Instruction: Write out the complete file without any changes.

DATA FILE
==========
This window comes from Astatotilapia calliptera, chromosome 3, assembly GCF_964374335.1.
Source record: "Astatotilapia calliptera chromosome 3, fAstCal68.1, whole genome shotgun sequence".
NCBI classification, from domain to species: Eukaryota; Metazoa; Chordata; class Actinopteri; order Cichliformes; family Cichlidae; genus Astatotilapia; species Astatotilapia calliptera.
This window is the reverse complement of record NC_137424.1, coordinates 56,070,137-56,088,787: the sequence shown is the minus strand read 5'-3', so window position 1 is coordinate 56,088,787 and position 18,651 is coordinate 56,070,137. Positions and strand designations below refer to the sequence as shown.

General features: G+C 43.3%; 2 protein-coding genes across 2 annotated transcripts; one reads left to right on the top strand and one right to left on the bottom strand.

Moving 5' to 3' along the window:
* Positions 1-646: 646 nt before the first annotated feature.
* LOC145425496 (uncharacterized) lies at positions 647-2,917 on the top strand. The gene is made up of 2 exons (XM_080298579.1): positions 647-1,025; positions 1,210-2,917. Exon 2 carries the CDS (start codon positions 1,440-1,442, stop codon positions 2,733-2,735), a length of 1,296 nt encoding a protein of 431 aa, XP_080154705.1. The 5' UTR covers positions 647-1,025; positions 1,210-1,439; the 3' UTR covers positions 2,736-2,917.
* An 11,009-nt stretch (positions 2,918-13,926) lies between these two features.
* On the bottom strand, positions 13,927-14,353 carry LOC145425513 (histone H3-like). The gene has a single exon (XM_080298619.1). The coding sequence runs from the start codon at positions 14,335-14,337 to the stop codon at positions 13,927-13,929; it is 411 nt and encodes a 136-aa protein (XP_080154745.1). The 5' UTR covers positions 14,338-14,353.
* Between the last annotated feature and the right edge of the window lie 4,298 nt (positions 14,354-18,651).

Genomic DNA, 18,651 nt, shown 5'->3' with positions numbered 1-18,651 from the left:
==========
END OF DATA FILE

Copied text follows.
This window comes from Astatotilapia calliptera, chromosome 3, assembly GCF_964374335.1.
Source record: "Astatotilapia calliptera chromosome 3, fAstCal68.1, whole genome shotgun sequence".
NCBI classification, from domain to species: Eukaryota; Metazoa; Chordata; class Actinopteri; order Cichliformes; family Cichlidae; genus Astatotilapia; species Astatotilapia calliptera.
This window is the reverse complement of record NC_137424.1, coordinates 56,070,137-56,088,787: the sequence shown is the minus strand read 5'-3', so window position 1 is coordinate 56,088,787 and position 18,651 is coordinate 56,070,137. Positions and strand designations below refer to the sequence as shown.

General features: G+C 43.3%; 2 protein-coding genes across 2 annotated transcripts; one reads left to right on the top strand and one right to left on the bottom strand.

Moving 5' to 3' along the window:
* Positions 1-646: 646 nt before the first annotated feature.
* LOC145425496 (uncharacterized) lies at positions 647-2,917 on the top strand. The gene is made up of 2 exons (XM_080298579.1): positions 647-1,025; positions 1,210-2,917. Exon 2 carries the CDS (start codon positions 1,440-1,442, stop codon positions 2,733-2,735), a length of 1,296 nt encoding a protein of 431 aa, XP_080154705.1. The 5' UTR covers positions 647-1,025; positions 1,210-1,439; the 3' UTR covers positions 2,736-2,917.
* An 11,009-nt stretch (positions 2,918-13,926) lies between these two features.
* On the bottom strand, positions 13,927-14,353 carry LOC145425513 (histone H3-like). The gene has a single exon (XM_080298619.1). The coding sequence runs from the start codon at positions 14,335-14,337 to the stop codon at positions 13,927-13,929; it is 411 nt and encodes a 136-aa protein (XP_080154745.1). The 5' UTR covers positions 14,338-14,353.
* Between the last annotated feature and the right edge of the window lie 4,298 nt (positions 14,354-18,651).

Genomic DNA, 18,651 nt, shown 5'->3' with positions numbered 1-18,651 from the left: